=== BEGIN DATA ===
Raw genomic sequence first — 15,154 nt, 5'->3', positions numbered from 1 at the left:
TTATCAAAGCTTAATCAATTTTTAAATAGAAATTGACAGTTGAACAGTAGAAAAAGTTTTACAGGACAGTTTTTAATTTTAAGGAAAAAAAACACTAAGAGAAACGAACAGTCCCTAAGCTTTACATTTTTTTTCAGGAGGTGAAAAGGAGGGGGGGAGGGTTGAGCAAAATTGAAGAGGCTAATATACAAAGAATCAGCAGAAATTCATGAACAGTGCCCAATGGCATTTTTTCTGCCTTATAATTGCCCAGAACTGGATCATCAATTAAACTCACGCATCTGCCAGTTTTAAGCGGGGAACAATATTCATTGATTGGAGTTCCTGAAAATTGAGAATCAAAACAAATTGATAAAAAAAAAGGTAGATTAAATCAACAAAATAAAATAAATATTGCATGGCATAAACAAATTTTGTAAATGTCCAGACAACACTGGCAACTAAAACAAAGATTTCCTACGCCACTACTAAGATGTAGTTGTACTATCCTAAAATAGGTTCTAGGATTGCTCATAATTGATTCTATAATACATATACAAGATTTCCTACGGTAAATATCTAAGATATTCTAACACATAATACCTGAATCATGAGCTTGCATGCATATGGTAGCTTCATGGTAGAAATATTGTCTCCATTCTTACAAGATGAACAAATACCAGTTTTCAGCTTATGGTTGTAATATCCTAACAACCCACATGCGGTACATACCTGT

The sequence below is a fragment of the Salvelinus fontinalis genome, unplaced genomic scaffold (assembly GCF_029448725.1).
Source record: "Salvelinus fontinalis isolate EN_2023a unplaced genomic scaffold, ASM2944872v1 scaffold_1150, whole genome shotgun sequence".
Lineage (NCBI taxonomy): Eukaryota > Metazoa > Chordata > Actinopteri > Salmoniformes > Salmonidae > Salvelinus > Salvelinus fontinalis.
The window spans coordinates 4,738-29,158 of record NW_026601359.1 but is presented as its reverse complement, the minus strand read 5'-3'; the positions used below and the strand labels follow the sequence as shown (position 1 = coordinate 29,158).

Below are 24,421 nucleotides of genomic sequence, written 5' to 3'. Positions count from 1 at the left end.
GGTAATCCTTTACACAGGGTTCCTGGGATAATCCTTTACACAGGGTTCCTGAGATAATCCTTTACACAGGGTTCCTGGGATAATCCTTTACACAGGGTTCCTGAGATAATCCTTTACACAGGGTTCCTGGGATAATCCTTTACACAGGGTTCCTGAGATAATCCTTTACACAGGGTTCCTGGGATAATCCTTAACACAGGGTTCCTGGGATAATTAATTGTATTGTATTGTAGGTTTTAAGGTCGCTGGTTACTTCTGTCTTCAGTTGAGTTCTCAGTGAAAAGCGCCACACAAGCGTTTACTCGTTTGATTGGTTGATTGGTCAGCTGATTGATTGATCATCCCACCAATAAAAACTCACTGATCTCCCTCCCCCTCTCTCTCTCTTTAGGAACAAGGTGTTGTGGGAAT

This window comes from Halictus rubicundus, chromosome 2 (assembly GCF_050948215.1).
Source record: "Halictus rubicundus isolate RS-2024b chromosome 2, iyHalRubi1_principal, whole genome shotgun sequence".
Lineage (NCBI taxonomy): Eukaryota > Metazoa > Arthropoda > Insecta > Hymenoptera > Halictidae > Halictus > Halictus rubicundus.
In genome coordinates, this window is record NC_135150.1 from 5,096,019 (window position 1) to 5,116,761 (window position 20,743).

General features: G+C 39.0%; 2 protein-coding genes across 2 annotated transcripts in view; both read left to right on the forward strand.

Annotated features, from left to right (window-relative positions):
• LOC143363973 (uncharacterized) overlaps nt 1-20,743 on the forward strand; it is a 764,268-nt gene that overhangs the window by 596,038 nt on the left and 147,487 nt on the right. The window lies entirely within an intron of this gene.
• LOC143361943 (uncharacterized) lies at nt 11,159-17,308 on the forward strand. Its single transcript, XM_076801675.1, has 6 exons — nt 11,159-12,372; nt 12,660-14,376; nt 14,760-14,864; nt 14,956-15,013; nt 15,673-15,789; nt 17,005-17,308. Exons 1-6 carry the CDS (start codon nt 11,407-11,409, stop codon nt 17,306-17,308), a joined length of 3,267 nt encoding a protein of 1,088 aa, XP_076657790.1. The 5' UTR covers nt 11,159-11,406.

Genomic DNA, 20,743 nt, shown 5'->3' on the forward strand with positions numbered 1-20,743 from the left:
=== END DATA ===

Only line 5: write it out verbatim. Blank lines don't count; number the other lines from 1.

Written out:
Lineage (NCBI taxonomy): Eukaryota > Metazoa > Chordata > Actinopteri > Salmoniformes > Salmonidae > Salvelinus > Salvelinus fontinalis.